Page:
Good Vibe

Holding an event at a clientís home should help you build relationships with potential clients while being enjoyable and stress-free for the homeowner.
Trevor Allen Photography Good Vibe Holding an event at a clientís home should help you build relationships with potential clients while being enjoyable and stress-free for the homeowner.

  Whether it’s a home tour, mid-construction visit, finished project party, or sponsored event, there’s a wide range of options for client parties. So the first order of business is to decide which type of event to have. (Our focus here is post-project parties, but many of the planning considerations are common to other client events.)

Next, you need to determine your goals — marketing, lead generation, e-mail address collection, celebration, or some combination thereof — and which client host will be the best choice. “It’s not enough to have a really cool project, you’ve got to have the right client for the type of event,” says Dwight Sailer, owner of HighCraft Builders, in Fort Collins, Co., which holds several events a year in clients’ homes. It’s likely you’ll want someone who’s “a raving fan and an extrovert,” he says.

Regardless of your goals, the event should feel like a celebration not a sales pitch. Your company should do all the work, from spruce up and set-up to breakdown, clean-up, and follow-up, and clients should be able to relax, enjoy, and spread the word about how great it was working with your company.



[ Step 1 ]


Guest list

About 30 to 40 guests is the right number according to party planners interviewed for this article, although you also need to consider the size of the home.

Let clients dictate whom they would like to invite: it will likely be friends, family, neighbors, co-workers, and occasionally members of the design team. Ask the homeowner if it’s all right to invite other clients or prospects.

When gathering e-mail or postal addresses, make sure people know it’s “opt-in,” says Karla Rodriguez, marketing director at HartmanBaldwin Design/Build, in Claremont, Calif. “We don’t use rented lists,” she says. “All our e-mails are kept in our customer management software system and we manage them through the CRM database.”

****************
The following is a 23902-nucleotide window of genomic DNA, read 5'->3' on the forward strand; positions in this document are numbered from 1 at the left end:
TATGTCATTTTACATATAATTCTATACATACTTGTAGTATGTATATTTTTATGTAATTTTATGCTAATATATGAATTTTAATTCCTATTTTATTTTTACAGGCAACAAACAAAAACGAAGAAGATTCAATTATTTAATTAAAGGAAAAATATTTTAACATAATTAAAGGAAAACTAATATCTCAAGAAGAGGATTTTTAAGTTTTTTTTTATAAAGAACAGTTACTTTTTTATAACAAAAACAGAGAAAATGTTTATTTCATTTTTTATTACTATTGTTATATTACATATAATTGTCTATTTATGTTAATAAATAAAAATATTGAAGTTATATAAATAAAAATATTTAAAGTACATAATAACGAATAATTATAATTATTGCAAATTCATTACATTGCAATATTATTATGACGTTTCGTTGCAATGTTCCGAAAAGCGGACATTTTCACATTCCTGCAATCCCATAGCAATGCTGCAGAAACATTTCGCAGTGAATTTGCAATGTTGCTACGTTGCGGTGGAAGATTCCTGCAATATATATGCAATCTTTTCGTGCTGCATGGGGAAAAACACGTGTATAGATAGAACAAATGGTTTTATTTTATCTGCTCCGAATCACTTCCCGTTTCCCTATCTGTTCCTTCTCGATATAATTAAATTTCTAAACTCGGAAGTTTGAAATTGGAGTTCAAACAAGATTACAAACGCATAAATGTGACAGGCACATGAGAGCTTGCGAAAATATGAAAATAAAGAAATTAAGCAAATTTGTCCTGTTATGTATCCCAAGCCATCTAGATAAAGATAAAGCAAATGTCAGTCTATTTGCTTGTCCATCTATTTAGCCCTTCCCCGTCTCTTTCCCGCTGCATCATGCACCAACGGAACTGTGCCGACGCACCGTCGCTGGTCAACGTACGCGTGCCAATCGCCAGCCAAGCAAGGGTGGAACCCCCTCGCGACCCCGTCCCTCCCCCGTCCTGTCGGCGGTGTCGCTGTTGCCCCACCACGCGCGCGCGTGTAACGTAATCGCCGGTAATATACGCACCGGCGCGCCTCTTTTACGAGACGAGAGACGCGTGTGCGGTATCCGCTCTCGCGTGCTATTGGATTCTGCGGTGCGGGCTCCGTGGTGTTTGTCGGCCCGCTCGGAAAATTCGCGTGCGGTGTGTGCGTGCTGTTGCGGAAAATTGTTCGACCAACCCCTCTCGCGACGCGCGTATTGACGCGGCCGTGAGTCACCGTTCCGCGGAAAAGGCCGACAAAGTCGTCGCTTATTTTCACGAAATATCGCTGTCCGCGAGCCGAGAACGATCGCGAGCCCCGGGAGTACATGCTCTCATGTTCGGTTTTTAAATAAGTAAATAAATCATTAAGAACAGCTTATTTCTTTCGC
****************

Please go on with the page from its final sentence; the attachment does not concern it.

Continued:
HartmanBaldwin runs three types of events — mid-construction, finished project, and home tours — several times a year. To filter the finished project party guest list and take into consideration safety concerns, aside from friends and family, guests are invited only if they have attended one of HartmanBaldwin’s earlier events.

Key to Success: Assure clients/party hosts that guest information will not be used for anything other than sending the invitation. Those who “opt-in” may receive future information.



[ Step 2 ]

Invitations

Engaging Invitation

You can create an inexpensive yet attractive invitation in-house. Add a project photo on the back.
Engaging Invitation You can create an inexpensive yet attractive invitation in-house. Add a project photo on the back.

Put the U.S. Post Office to work. About two to three weeks before the party, your company should mail out invitations, created either in-house or by an outside agency. Follow up a few days before the event with an e-mail reminder. The invitation should include a photo of the project and your company name. Anthony Wilder Design/Build, in Washington, D.C., includes a color rendering of the project on the back of the invitation with text below it that reads, “This [project type] was designed and built especially for the [homeowner’s name] by Anthony Wilder Design/Build Inc.”

Of course the invitation should include the date, time, RSVP, and directions, as well as the name of a contact person in your office.

Key to Success: Consensus is that the best time for a party is Thursday evening starting at 7:00 p.m. and lasting for two to two-and-a-half hours.